Combining health and fashion

Lissy Clothing founder Melissa Heffernan wears one of her sun-protection dresses. Photo: Supplied
Lissy Clothing founder Melissa Heffernan wears one of her sun-protection dresses. Photo: Supplied
Deaths of young people from melanoma resonated with Melissa Heffernan when she was nursing at Dunedin Hospital.

Later, after looking for something that offered more flexibility around her young children, Mrs Heffernan combined an interest in fashion with her health background.

In January, the Auckland woman launched Lissy Clothing, with an initial range of sun protection dresses for women.

Skin cancer was ''entirely preventable'' yet New Zealand still had the highest incidence and mortality rates of melanoma in the world, Mrs Heffernan said.

That knowledge, and her background where she dealt first-hand with the sad impact of skin cancer on families, inspired her to create her own business.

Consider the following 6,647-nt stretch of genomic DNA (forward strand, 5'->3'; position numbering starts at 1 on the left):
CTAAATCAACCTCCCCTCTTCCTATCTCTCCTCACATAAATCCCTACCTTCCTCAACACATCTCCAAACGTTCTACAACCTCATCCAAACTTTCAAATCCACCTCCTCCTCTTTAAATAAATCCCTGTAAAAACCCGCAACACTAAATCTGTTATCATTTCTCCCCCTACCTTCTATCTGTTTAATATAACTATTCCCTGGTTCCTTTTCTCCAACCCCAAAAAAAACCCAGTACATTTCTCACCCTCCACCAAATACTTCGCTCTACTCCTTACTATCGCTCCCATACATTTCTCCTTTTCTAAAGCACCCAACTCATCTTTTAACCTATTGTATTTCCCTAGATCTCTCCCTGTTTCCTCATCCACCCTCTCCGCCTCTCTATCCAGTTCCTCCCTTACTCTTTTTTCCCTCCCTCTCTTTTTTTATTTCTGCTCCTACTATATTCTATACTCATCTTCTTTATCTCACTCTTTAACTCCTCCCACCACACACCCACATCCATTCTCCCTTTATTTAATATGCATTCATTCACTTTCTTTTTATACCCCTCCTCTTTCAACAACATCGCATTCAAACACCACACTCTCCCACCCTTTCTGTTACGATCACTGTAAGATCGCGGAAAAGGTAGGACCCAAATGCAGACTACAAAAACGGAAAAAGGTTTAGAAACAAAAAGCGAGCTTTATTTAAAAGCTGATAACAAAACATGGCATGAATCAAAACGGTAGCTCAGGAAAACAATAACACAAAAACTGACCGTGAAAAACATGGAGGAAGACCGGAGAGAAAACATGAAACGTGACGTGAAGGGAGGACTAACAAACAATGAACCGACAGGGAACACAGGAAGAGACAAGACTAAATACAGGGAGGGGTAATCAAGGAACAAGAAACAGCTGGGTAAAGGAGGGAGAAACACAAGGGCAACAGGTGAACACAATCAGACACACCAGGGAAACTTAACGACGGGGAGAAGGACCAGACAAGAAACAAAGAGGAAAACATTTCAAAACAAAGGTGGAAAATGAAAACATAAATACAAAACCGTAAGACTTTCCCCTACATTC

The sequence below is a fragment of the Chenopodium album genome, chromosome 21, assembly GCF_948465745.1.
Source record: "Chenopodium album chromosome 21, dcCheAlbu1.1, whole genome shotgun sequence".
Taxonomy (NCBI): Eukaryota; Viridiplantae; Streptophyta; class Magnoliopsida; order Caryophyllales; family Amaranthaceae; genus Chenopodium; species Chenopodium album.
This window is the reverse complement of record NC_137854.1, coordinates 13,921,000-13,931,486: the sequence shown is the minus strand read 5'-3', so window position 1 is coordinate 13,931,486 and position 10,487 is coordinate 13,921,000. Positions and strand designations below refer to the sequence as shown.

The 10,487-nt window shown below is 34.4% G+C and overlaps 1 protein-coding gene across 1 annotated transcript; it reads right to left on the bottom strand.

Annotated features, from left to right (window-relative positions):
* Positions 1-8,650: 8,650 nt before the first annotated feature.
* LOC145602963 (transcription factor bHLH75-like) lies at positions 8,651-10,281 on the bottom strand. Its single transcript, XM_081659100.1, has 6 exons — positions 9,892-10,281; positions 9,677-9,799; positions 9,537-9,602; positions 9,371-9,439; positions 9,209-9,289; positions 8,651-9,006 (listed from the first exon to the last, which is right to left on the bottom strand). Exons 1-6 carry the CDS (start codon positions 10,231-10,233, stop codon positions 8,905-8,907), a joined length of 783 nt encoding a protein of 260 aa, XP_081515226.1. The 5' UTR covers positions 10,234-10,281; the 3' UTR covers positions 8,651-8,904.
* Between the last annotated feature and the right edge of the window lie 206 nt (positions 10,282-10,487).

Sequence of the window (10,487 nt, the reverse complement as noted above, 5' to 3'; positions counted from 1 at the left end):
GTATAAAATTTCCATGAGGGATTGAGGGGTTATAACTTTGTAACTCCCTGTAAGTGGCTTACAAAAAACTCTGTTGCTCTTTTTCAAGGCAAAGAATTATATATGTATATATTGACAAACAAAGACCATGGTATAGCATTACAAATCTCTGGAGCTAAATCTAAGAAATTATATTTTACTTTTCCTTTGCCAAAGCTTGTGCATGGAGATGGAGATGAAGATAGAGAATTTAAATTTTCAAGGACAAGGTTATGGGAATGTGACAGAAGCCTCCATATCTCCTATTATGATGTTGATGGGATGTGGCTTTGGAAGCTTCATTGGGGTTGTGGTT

Originally from Tauranga, Mrs Heffernan completed her nursing degree at Otago Polytechnic in 2000. She then worked at Dunedin Hospital for a few years, before heading back to the North Island to work.

After 16 years nursing, the mother of twin 5-year-old daughters decided she would like to do something that was more flexible around school hours.

Children were well catered for in the market but she wanted women to have the best protection possible from the sun while looking good at the same time.

''That's why I founded Lissy Clothing, because sun protection and style should go hand-in-hand,'' she said.

It was a steep learning curve, and it took a lot of research and nearly a year to find the right fabric, which she wanted to be high quality.

Mrs Heffernan settled on an Italian eco-friendly fabric made from 100% regenerated fibre from pre and post consumer materials, which she sourced from a wholesaler in Australia.

The garments, which had ultraviolet protection factor (UPF) 50+, were made in New Zealand.

Feedback from customers had been positive. The dresses were not only for the beach or throwing over swimsuits, as she initially thought.

Mrs Heffernan was ''extremely excited'' when she saw a woman wearing a Lissy dress in the supermarket.

Over time, she intended to expand the range, providing a greater variety of garments for women.

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